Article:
What side effects are possible with this medication?
A side effect is an unwanted response to a medication when it is taken in normal doses. It can be mild or severe, temporary or permanent, but does not occur in everyone. The following side effects have been reported by at least 1% of people taking this medication. If you develop any of these side effects (or any other side effects not listed here) or they change in intensity, speak to your doctor or pharmacist for advice on managing them and on the risks and benefits of the medication.
- bleeding after menopause
- decreased sexual ability
- dizziness or lightheadedness when getting up from a lying or sitting position
- enlargement of breasts (men)
- increased sensitivity of skin to sunlight
- irregular menstrual periods
- loss of appetite
- nausea and vomiting
- signs and symptoms of high blood potassium levels (hyperkalemia)
- irregular heartbeat
- numbness or tingling in hands, feet, or lips
- shortness of breath or difficulty breathing
- unusual tiredness or muscle weakness
- weakness or heaviness of legs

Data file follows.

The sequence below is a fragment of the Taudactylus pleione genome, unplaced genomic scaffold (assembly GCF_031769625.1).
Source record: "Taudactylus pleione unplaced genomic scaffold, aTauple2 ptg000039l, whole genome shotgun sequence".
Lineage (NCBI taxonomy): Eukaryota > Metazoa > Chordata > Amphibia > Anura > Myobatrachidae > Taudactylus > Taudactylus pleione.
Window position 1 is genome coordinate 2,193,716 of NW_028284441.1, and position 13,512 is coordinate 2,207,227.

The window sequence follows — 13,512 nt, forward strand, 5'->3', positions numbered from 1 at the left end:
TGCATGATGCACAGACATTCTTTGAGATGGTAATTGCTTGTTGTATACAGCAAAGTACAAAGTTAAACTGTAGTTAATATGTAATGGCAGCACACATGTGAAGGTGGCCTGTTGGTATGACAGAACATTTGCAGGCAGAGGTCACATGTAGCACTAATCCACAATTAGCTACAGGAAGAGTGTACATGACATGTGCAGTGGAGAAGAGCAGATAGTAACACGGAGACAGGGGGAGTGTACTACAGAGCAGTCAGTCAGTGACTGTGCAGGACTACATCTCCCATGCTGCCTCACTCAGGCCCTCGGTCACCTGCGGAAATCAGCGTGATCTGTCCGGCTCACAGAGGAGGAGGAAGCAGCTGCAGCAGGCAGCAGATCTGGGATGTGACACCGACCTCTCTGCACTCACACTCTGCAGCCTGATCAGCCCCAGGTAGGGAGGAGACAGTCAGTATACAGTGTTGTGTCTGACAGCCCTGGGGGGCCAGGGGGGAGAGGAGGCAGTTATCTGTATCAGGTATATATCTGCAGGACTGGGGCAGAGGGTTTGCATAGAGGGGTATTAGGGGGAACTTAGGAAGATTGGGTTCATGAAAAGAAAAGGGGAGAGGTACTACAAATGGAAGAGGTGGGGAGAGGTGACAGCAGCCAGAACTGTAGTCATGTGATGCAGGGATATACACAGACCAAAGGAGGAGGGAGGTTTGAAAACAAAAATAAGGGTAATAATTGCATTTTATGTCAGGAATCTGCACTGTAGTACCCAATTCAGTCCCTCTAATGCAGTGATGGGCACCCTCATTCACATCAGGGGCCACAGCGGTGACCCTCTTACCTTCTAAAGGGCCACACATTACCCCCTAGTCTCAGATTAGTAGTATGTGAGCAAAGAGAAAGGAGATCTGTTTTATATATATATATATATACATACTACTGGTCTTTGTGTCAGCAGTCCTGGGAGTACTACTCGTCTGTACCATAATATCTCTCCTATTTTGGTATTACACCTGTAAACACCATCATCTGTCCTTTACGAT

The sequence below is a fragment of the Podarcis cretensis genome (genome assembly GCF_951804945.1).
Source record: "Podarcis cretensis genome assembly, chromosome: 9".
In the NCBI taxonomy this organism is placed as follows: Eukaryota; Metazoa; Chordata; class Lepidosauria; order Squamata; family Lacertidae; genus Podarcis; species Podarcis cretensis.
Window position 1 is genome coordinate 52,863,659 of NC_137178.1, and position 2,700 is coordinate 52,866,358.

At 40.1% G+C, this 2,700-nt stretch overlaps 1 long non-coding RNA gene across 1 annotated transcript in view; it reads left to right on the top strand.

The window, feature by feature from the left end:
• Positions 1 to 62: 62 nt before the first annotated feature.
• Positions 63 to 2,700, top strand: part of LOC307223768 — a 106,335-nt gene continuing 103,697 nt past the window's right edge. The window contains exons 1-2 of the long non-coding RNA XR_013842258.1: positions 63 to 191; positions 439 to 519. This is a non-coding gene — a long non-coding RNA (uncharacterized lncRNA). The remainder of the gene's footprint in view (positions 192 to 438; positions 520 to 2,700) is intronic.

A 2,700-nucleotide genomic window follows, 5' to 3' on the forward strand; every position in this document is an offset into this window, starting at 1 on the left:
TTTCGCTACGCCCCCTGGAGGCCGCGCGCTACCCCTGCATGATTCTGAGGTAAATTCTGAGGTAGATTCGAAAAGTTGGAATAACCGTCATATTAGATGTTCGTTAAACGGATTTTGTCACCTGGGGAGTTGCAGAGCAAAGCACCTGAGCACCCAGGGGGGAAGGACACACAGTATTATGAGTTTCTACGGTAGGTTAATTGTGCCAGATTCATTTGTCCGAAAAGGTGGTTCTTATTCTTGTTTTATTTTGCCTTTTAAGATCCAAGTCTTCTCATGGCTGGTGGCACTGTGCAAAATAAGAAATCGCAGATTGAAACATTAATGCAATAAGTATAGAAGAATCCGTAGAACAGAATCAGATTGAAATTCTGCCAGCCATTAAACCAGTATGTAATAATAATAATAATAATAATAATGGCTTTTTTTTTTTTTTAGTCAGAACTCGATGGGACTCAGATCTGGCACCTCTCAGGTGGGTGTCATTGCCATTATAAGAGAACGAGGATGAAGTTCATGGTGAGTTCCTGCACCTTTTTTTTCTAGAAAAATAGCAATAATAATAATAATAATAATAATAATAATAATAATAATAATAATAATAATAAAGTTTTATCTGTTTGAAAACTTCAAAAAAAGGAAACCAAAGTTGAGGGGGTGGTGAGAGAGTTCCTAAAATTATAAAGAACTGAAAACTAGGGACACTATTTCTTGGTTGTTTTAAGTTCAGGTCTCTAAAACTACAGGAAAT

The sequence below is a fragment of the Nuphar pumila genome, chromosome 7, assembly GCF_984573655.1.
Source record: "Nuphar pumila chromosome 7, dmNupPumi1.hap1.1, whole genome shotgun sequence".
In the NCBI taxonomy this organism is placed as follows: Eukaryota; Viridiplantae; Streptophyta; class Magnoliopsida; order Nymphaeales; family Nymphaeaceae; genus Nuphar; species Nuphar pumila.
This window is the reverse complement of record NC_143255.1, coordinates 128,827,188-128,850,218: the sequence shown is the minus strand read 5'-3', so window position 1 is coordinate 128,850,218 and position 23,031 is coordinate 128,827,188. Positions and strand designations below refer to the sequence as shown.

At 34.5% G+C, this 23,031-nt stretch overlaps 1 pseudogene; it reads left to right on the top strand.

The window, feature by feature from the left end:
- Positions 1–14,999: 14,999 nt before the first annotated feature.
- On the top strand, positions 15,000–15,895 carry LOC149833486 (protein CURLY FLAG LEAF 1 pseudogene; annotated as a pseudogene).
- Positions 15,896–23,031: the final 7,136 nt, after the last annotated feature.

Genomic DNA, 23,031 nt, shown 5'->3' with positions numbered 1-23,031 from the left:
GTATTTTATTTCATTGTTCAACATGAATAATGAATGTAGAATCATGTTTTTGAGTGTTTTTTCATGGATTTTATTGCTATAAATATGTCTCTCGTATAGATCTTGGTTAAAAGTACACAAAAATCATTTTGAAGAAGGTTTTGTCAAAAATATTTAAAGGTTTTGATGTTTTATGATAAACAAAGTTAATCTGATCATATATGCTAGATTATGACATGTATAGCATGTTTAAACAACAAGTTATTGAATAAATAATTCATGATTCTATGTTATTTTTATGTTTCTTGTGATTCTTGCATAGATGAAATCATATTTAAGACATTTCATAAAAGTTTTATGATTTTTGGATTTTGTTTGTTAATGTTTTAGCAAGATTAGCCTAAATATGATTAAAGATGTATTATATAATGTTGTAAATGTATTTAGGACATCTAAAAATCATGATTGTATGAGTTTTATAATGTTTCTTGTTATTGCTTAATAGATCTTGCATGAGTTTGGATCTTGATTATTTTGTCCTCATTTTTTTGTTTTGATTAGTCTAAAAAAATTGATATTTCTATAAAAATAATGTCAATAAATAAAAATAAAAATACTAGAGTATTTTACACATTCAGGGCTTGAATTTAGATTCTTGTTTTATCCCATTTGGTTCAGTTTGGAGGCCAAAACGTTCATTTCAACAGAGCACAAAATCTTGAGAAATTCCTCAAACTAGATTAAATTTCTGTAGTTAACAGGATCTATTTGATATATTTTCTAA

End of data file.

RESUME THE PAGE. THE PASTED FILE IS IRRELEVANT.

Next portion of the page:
- stomach cramps and diarrhea
to learn about serious side effects that can potentially occur with any medication. These examples are provided for information purposes only and are not meant to be exhaustive. Always consult your doctor for sound medical advice specific to your particular medication and treatment.
If you experience a serious side effect, you or your doctor may send a report to the Food and Drug Administration’s (FDA) MedWatch Adverse Event Reporting program online or by phone at 1-800-332-1088.
Are there any other precautions or warnings for this medication?
Before you begin using a medication, be sure to inform your doctor of any medical conditions or allergies you may have, any medications you are taking, whether you are pregnant or breast-feeding, and any other significant facts about your health. These factors may affect how you should use this medication.
Breast enlargement in men: Men may develop breast enlargement with the
use of spironolactone. If this occurs, tell your doctor. In the great majority
of cases, breast enlargement disappears once the medication is stopped.
Diabetes: Hydrochlorothiazide may make it more difficult for people with diabetes to control their blood sugar levels. If you have diabetes you should be cautious and monitor your blood sugar carefully while taking this medication. A dose adjustment of antidiabetic medications, including insulin, may be required.
Dizziness: Spironolactone - hydrochlorothiazide may cause dizziness
or lightheadedness when moving from a lying or sitting to an upright position.
Gout: People with high levels of uric acid in their blood or a history
of gout should use this medication with caution. Gout may be brought on by use
of spironolactone - hydrochlorothiazide.
Kidney function impairment: If you have kidney function impairment you should be monitored closely by your doctor while taking this medication.